With its Nokia handset purchase, announced on September 3, Microsoft is going to be taking over not just Nokia's Lumia and Asha phone lines, but also Nokia's still unannounced ARM-based tablet and phablet.
Although the acquisition transaction isn't slated to close until early 2014, the move still means Microsoft is going to have to find a way to position its own Microsoft Surface tablets alongside the soon-to-be-Microsoft-owned Lumia tablets and phablets.
Both Microsoft and Nokia are expected to launch new 10.1-inch ARM-based tablets this holiday season. Nokia's "Sirius" is Qualcomm-based, according to rumors; Microsoft's Surface 2 will be NVIDIA-based, according to tipsters. These two devices will have a few distinguishing characteristics, like different attachable keyboards and different kickstands. Nokia also is expected to launch a six-inch phablet, codenamed "Bandit," running the Windows Phone 8 operating system. The rumored launch event for the new Nokia tablet, and maybe also the phablet, has been September 26.
Microsoft has gone through a lot of gyrations over the past few years in trying to figure out how to position its various mobile device offerings -- its PCs, tablets, slates and phones.
Officials largely abandoned its consumption vs. creation device pitch when it decided to stop hawking tablets based on its Windows Embedded Compact operating system. The company seems to have mostly moved away from the "all tablets are PCs" positioning, too. I've been hearing a lot more from the Softies about marketing its Surface RT and Surface Pro devices as "enterprise tablets" that are ready for business, thanks to integrated Office, a USB port, and keyboard cover. (The Intel-based Surfaces also run existing Win32 apps and can be managed using Active Directory, too.)
So where does that leave Nokia's coming Lumia tablet? Is that another enterprise tablet? And if so, how is that different from the Surface 2? (Or any other Windows RT tablets that may still be on the market as of this holiday season?) And where does it also leave the ARM-based Lumia phablet that's expected to arrive this fall, too?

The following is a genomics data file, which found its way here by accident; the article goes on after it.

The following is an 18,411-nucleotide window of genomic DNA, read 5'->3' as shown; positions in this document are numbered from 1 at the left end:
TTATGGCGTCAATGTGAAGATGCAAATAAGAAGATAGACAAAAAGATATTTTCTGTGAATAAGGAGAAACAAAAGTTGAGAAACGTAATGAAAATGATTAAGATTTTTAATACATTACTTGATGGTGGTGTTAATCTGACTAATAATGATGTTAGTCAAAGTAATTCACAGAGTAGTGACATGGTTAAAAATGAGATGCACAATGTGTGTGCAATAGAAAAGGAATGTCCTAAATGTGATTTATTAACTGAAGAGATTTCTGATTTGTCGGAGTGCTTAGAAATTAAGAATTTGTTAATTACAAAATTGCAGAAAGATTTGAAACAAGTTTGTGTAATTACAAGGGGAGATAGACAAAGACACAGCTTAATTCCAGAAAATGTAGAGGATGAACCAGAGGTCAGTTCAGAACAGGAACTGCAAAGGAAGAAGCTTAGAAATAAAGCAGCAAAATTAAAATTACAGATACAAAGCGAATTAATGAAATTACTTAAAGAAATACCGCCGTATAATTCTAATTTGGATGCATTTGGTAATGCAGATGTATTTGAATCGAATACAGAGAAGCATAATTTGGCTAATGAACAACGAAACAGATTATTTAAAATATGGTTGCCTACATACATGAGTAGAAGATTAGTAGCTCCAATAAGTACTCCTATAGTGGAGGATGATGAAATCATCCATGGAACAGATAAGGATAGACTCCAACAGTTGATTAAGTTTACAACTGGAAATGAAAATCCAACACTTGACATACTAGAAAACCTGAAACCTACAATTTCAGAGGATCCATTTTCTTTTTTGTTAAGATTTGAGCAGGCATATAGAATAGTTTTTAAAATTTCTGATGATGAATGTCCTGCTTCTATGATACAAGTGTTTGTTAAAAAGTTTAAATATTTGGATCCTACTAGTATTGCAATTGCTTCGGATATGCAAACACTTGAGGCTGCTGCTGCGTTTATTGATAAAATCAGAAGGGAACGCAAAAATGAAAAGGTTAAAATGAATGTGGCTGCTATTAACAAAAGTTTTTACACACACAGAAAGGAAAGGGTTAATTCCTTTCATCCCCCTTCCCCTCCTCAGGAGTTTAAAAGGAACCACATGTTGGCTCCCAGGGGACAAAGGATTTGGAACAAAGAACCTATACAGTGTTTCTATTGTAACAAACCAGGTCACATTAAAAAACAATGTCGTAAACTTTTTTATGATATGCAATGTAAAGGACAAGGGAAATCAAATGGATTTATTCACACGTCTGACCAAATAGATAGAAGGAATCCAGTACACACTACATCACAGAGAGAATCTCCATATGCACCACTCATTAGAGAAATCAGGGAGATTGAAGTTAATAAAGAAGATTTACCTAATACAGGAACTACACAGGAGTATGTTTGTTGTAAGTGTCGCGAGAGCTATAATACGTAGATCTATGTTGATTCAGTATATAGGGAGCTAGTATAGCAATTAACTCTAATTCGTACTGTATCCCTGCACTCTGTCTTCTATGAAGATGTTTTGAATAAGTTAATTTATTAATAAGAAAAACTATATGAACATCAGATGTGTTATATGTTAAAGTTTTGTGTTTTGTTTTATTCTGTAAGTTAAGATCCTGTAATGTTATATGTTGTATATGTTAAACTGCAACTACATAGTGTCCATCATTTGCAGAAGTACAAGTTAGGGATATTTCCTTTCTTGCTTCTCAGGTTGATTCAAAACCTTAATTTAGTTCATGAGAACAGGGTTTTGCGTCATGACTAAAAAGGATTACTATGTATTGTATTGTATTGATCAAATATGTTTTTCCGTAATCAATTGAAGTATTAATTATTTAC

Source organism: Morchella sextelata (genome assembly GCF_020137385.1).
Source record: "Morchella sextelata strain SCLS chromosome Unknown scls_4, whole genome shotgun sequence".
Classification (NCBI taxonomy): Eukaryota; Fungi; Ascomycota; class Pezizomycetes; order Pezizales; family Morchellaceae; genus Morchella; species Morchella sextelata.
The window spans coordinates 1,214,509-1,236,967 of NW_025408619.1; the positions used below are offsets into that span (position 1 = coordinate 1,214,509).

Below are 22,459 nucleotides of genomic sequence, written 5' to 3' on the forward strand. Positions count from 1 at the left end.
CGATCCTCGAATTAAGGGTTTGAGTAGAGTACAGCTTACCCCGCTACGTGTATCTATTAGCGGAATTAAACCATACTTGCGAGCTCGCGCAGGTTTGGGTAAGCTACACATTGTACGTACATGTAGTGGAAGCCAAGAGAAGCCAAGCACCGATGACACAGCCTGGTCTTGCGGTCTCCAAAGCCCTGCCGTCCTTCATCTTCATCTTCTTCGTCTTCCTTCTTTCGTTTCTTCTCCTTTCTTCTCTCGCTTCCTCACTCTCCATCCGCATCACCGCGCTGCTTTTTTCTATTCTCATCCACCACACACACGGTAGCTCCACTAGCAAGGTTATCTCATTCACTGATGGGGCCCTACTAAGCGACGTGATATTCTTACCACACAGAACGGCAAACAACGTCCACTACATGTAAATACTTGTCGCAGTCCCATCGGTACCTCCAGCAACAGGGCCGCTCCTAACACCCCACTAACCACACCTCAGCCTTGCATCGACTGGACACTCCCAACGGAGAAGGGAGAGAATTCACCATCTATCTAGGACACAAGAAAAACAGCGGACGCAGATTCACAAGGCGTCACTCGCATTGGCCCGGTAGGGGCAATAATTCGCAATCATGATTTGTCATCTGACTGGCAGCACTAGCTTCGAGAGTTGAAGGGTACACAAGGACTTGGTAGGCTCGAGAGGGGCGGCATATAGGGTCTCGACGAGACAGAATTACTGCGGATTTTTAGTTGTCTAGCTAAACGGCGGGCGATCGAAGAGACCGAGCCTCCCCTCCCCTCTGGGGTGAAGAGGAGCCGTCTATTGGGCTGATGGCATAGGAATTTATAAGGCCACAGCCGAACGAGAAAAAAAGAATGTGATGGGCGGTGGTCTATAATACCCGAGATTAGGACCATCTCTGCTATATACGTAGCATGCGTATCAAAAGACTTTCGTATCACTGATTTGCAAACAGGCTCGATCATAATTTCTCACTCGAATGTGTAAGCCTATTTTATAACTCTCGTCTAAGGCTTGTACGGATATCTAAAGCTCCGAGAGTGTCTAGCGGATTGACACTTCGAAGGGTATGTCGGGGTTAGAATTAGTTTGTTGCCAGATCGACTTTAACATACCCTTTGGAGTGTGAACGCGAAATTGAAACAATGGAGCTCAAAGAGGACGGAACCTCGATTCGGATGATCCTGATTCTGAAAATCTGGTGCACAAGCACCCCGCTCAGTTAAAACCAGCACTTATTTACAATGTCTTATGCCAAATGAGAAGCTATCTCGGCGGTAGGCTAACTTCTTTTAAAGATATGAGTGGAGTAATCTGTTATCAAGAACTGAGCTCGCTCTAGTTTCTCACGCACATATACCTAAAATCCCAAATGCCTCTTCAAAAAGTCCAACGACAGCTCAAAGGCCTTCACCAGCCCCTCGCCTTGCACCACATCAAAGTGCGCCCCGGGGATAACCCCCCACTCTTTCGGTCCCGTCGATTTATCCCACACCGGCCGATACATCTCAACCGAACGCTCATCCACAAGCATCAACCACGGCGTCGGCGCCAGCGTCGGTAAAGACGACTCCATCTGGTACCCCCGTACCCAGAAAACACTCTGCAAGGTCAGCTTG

On a conference call with analysts and press to discuss the deal on September 3, Microsoft's Executive Vice President Terry Myerson said Microsoft is viewing tablets and phones as "a continuum."
"I think it's fair to say that customers are expecting us to offer great tablets that look and feel and act in every way like our phones. We'll be pursuing a strategy along those lines," Myerson added.
This might have been nothing more than a comment about the increasing number of components that are shared across the Windows and Windows Phone OS -- everything from the common NT core, to the tiled "Metro-Style"/Modern interface, to the increasingly common development platform/framework. It also might have been a passing reference by Myerson, who is now the engineering chief of the new OS division at Microsoft that is in charge of the Windows Phone, Windows, and Xbox One operating systems, to the cross-platform unification steps that are expected.
With the GDR3 update to Windows Phone 8, due this fall, Microsoft will enable OEMs -- including itself -- to put the Windows Phone OS on five- and six-inch devices with 1080p resolutions. (It's GDR3 that's expected to power the Lumia Bandit phablet.) Microsoft also has been rumored to be working on a seven to eight-inch Surface device, but supposedly that device will run Windows 8.1, not the Windows Phone 8 OS.
Microsoft's next few months on the operating system front should be very interesting. Just a year ago, Microsoft was embarking on an ambitious plan to deliver a new version of its Windows operating system on a near-annual basis. If it continues that strategy, the next Windows OS should be Windows 8.2 due in the fall of 2014. But meanwhile, Windows Phone Blue, the complement to Windows 8.1, isn't supposed to arrive until early 2014, last I or my sources heard.
Will Microsoft stick with those plans? Will it start releasing more minor, interim updates to the Windows OS on a near-quarterly basis, as it has done this year with the Windows Phone OS GDR updates? Will Windows RT and the Windows Phone OS operating systems become one -- in more than just name? So many questions for the new Microsoft + Nokia team. And so few certainties....